The Fountain Overflows

This book is delightful. I’m maybe 1/3 into it, and I’m particularly loving its portrayal of childhood. The story is told from the perspective of Rose, a child, who narrates the story of her family — two rather unusual and difficult parents and her three siblings. Check out this passage:

Together we met a lot more made-up animals, or rather discovered that a lot of real animals were made-up ones too. Once we went as far as Richmond Park and found a vast empire of rabbits who had odd political troubles, and a small and aristocratic community of deer who were terrible snobs. Papa overheard us talking about them, and explained that the older deer were evidently trying to preserve the Habsburg system of protocol, while the young ones wanted to introduce the easier German and English system. We instantly recognized that was true.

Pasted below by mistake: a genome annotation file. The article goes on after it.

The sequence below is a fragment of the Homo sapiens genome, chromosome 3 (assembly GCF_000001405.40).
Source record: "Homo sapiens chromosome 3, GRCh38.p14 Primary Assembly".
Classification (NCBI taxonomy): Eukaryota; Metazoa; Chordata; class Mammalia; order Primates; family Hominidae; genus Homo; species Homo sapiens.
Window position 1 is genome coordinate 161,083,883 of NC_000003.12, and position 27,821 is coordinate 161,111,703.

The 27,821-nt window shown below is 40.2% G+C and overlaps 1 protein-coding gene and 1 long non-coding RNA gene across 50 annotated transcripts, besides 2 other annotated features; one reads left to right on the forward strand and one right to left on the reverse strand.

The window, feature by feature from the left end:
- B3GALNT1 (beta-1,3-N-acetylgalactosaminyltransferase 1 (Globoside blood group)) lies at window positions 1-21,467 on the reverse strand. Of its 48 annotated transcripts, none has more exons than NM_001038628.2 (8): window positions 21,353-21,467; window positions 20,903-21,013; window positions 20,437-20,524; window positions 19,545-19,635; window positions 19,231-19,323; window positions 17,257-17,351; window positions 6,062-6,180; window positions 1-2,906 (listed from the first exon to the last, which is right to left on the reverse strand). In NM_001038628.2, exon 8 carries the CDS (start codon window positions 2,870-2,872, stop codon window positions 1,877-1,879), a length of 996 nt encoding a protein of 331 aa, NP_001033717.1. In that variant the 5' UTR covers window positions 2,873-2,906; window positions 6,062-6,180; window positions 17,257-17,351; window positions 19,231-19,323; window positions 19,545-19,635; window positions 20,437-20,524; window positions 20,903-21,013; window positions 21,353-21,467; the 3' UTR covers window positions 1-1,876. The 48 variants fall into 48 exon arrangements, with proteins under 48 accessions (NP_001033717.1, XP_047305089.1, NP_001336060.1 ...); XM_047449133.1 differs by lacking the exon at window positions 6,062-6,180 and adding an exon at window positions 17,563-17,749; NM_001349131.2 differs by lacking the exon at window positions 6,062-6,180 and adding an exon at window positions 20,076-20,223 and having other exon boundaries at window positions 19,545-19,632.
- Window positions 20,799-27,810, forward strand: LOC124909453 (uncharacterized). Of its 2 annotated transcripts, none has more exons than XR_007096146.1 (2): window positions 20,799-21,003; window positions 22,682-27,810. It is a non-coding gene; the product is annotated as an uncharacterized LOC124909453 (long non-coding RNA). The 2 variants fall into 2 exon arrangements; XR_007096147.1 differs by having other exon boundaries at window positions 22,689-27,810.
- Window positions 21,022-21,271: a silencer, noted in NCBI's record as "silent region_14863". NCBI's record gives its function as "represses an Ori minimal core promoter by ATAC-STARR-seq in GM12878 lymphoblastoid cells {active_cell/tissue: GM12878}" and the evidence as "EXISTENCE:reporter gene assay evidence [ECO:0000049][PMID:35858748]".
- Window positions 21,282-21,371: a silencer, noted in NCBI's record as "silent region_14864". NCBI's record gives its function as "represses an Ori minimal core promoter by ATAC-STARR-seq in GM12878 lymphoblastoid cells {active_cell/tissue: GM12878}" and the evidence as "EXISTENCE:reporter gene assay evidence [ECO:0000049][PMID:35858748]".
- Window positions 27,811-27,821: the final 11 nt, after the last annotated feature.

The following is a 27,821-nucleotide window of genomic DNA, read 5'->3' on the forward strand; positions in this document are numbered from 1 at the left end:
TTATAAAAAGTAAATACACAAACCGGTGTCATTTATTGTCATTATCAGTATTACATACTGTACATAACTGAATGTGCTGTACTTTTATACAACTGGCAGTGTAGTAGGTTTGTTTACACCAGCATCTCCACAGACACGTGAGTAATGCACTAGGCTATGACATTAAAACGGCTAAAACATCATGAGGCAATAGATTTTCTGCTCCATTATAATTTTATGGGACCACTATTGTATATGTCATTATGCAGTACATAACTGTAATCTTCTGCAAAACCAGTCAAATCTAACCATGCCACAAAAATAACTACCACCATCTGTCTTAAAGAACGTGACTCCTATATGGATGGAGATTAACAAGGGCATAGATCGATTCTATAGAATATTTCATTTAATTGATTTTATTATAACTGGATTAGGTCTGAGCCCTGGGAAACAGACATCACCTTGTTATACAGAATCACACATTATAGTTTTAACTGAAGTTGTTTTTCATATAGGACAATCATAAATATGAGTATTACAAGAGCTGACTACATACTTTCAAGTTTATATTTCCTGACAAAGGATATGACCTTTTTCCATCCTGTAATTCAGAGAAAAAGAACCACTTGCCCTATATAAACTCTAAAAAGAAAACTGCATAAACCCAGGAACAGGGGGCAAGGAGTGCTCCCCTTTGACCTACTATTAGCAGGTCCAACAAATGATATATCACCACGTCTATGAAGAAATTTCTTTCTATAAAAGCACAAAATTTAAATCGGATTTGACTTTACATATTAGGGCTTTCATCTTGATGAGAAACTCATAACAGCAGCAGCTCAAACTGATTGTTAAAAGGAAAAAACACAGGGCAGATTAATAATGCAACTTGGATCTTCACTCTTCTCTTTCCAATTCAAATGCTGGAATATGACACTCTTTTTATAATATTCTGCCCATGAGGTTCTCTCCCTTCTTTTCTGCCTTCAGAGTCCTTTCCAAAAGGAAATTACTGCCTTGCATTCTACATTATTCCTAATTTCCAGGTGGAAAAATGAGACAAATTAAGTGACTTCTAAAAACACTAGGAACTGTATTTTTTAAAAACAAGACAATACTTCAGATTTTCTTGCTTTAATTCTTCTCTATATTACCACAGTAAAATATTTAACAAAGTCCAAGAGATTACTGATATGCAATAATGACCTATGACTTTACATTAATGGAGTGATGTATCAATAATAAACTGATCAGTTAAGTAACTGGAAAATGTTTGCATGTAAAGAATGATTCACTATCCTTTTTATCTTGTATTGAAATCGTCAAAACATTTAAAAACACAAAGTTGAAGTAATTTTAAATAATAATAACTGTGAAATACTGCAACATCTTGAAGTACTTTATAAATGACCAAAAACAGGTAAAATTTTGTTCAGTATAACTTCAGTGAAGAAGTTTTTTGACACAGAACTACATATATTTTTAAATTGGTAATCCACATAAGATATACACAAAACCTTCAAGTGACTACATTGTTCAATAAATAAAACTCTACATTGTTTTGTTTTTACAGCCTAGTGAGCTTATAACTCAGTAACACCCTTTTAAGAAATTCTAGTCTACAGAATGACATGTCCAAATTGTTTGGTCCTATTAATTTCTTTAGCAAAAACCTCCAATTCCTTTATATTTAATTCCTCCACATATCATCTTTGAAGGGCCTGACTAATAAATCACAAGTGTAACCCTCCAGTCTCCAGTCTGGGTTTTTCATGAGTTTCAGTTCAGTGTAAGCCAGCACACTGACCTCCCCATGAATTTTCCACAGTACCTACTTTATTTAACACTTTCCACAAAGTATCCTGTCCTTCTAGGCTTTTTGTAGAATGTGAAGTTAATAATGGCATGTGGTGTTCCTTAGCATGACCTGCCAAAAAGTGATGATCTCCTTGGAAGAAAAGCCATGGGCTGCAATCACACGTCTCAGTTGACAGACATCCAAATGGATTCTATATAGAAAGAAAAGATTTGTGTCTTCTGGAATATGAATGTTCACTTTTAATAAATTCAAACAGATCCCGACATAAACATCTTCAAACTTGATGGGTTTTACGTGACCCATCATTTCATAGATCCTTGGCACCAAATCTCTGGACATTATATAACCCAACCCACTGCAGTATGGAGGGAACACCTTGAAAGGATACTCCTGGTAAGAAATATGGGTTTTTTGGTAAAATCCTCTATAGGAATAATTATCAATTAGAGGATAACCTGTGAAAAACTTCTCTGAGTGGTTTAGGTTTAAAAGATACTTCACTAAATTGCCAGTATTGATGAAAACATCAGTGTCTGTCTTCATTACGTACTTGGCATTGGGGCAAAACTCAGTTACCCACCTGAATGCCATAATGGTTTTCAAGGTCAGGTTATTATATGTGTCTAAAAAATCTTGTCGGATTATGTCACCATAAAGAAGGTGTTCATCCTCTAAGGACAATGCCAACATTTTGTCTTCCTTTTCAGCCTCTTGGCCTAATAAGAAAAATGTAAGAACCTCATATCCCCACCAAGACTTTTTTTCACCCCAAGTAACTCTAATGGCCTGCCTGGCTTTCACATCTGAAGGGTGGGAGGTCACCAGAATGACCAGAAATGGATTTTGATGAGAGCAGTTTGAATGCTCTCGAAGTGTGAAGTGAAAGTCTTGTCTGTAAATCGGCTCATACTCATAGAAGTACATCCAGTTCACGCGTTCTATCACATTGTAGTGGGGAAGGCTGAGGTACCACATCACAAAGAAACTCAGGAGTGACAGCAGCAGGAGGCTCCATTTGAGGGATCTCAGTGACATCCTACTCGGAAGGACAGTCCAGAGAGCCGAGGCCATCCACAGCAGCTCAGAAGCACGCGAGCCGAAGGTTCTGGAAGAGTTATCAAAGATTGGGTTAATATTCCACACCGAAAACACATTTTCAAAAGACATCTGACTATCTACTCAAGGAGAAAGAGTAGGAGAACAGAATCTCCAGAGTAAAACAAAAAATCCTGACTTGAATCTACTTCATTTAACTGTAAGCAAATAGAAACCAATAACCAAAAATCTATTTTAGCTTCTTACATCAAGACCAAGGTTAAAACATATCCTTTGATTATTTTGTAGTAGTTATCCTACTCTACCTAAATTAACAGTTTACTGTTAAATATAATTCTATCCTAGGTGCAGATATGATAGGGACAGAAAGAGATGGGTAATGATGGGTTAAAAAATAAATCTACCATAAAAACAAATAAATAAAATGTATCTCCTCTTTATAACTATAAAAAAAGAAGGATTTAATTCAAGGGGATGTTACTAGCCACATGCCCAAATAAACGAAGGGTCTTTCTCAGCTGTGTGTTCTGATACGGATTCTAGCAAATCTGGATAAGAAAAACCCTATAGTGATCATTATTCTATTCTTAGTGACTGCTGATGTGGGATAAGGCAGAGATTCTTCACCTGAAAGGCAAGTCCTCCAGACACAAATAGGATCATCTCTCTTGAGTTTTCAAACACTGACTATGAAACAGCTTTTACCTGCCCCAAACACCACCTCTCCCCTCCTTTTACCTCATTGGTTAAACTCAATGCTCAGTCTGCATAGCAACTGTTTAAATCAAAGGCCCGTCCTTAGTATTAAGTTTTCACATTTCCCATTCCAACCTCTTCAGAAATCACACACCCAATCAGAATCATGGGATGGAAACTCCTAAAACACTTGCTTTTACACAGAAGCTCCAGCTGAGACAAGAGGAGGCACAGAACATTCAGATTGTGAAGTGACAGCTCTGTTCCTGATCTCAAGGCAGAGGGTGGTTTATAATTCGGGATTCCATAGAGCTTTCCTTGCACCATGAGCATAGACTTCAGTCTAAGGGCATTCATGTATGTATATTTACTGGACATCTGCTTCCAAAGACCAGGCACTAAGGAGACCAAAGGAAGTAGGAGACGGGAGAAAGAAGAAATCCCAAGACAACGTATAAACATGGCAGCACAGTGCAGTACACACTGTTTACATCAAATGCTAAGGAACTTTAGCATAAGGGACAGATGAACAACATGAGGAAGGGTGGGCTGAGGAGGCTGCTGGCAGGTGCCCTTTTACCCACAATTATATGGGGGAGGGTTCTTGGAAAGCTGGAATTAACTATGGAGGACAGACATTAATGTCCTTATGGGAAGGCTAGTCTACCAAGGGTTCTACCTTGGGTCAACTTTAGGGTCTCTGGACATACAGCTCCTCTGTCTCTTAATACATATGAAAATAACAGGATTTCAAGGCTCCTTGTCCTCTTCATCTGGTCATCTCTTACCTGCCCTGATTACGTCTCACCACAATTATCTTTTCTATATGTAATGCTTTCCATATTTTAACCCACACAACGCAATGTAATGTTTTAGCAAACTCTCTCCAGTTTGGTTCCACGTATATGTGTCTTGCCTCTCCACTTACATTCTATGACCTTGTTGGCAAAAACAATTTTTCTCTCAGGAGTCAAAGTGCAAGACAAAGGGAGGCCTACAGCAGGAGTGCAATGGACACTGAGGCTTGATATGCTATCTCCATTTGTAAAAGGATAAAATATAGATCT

This is the view Rose’s mother has of children, as narrated by Rose (and I think perhaps this is West’s view too):

Moreover she understood children, and knew that they were adults handicapped by a humiliating disguise and had all their adult qualities within them.

Yes, but the adults in the novel have a lot of childlike qualities too, or at least they understand some things about chldren very well and think about the world in ways some might call childlike. Often the adults seem more childlike and the children more like adults. Rose often has a world-weary perspective, which she must, since her difficult family has taught her much already.

At any rate, an extraordinary novel about children and family.

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Filed under Books, Fiction

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